Homestay and Spanish School

To assist with my ability to speak Spanish I thought that it would be helpful to complete a homestay where you stay with a local Argentinian family. My host family was a single elderly lady named Ana. Ana is a lovely lady but I think my experience would have been more enriching if it had of been either more students in the house or a bigger family (Little tip for anyone thinking about doing a homestay).

Whilst I was staying with Ana her eldest daughter Pauline and her husband were also visiting. Pauline is expecting a baby in May this year. Meal times were often very interesting as it was normal for Pauline to lift her t-shirt up and have her belly sit at the table with us whilst we were eating our meal. It is never too soon to become part of the family right??

Ana lived in a lovely house that had a great view of the lake but was also on a rather steep hill which I got to walk up and down every day.

So that is my homestay family. Now I suppose you are wondering how I spent my time in Bariloche? Well a day in the life of a school kid (me studying Spanish) began at about 7.30 when I would get up to get ready for school. It was quite weird to be getting up at this time as it was still very dark outside and I would get to see the sun rise everyday which doesn’t generally happen at this time of day and year back in Aus. Although I am forgetting summer is almost over and winter’s short days are soon arriving.

Breakfast was always exciting as it would magically appear on the table every morning, thanks to my host mum who set it up the night before. Once I was ready for school I would put on my backpack and army roll out of the carport in order to not set off the security alarm. This always gave me a morning giggle as it felt like I was sneaking out of the house just to go to school.

Walking down the hill towards the town I had a majestic view of the lake which was different everyday depending on the weather. Classes would run from 9 -12 and then followed by either an extracurricular activity or a long lunch, a visit to the ice creamery, chocolate shop and then drinks at a bar.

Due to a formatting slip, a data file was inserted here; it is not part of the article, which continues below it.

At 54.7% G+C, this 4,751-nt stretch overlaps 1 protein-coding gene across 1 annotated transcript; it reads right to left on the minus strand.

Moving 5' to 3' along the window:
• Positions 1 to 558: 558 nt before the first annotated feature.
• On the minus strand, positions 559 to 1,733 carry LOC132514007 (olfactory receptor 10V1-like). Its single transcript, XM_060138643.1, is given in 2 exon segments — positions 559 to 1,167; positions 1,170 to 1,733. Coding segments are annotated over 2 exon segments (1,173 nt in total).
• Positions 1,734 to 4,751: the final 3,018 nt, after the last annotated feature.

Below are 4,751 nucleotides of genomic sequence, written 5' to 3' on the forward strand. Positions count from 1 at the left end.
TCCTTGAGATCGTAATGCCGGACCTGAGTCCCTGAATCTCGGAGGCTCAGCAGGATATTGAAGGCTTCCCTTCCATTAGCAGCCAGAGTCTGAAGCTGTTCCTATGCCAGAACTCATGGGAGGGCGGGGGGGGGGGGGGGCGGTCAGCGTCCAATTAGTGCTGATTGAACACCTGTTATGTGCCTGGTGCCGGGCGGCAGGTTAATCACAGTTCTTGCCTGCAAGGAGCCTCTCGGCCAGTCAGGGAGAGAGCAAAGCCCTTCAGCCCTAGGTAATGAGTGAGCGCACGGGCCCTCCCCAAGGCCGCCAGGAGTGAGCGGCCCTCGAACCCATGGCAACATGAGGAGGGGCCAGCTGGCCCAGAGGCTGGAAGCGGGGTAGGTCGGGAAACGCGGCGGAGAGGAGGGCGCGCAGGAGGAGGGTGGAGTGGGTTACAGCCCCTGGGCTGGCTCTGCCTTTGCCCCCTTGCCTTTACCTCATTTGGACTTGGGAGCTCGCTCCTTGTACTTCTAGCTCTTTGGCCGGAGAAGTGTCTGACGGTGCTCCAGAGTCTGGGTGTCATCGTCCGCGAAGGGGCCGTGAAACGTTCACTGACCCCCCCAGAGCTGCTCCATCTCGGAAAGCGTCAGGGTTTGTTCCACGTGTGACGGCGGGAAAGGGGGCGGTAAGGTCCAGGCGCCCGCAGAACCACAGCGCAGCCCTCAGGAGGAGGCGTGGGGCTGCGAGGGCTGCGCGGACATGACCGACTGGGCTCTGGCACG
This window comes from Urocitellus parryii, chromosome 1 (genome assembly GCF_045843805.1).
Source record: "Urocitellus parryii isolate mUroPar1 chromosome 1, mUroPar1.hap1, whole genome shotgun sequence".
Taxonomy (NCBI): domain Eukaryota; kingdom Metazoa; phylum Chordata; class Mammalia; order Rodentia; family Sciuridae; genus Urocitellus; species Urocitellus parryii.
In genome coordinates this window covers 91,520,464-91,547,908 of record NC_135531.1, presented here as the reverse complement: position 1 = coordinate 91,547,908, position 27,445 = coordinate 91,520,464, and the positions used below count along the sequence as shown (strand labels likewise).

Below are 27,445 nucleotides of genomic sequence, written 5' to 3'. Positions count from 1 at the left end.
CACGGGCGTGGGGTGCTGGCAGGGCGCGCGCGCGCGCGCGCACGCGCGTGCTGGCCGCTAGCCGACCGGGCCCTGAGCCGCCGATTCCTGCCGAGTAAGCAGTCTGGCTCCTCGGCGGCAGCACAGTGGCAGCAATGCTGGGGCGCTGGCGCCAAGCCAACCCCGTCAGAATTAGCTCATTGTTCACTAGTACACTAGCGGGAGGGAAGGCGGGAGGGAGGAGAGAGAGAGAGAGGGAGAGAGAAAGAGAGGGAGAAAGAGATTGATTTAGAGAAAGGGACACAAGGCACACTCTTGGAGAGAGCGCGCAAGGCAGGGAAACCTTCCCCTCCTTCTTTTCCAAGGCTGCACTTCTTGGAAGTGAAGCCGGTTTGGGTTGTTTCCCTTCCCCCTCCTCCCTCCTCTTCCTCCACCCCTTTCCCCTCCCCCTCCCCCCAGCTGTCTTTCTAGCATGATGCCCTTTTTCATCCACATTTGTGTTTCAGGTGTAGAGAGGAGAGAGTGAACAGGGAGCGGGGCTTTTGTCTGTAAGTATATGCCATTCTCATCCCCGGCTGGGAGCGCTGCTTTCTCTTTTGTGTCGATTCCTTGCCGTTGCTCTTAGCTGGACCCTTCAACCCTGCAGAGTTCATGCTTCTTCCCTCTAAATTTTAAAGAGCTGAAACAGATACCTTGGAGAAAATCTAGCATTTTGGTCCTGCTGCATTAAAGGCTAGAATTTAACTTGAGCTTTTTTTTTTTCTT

Compared to the school I studied at in Buenos Aires the Bariloche Spanish school was far superior and more personal.

One morning on my way to school I thought I saw a guy that I had met at dinner the previous night. As we walked past each other we kind of looked at each other as if we knew each other. So I thought I would stop to say hi. Well boy did I get more than a hello that morning the man grabbed me quite passionately and went to give me two Spanish hello kisses one on each cheek. However these kisses were alarmingly close to my mouth and the hug embrace was quite intense to get out of. Whilst this was all happening I thought to myself “this is not the characteristics of the man I met the night before he was a lot more placid and tranquil…holy crap this is not the guy I met last night I have no idea who he is. Crap.. Crap… Crap.. get me out of here”.

Once I finally got out of the embrace I smiled politely and turned away as quickly as possible. Wow lesson to be learned here ladies… if you want to find a man in Bariloche just smile nicely at them no matter what time of day, morning, noon or night.

The worst part of the situation was he was wearing very strong cologne and throughout the morning I would get an aroma of his cologne coming off my tshirt reminding me of the morning’s disturbing experience. For the remaining mornings I made sure I walked a different route to school in case there was ever a re-enactment.

The end of the first school week finished with a game of ‘Truco’ an Argentinian card game that requires similar skills to poker except there is no money involved. Learning a card game in English is hard enough add Spanish to the equation and it is ‘muy deficil’.


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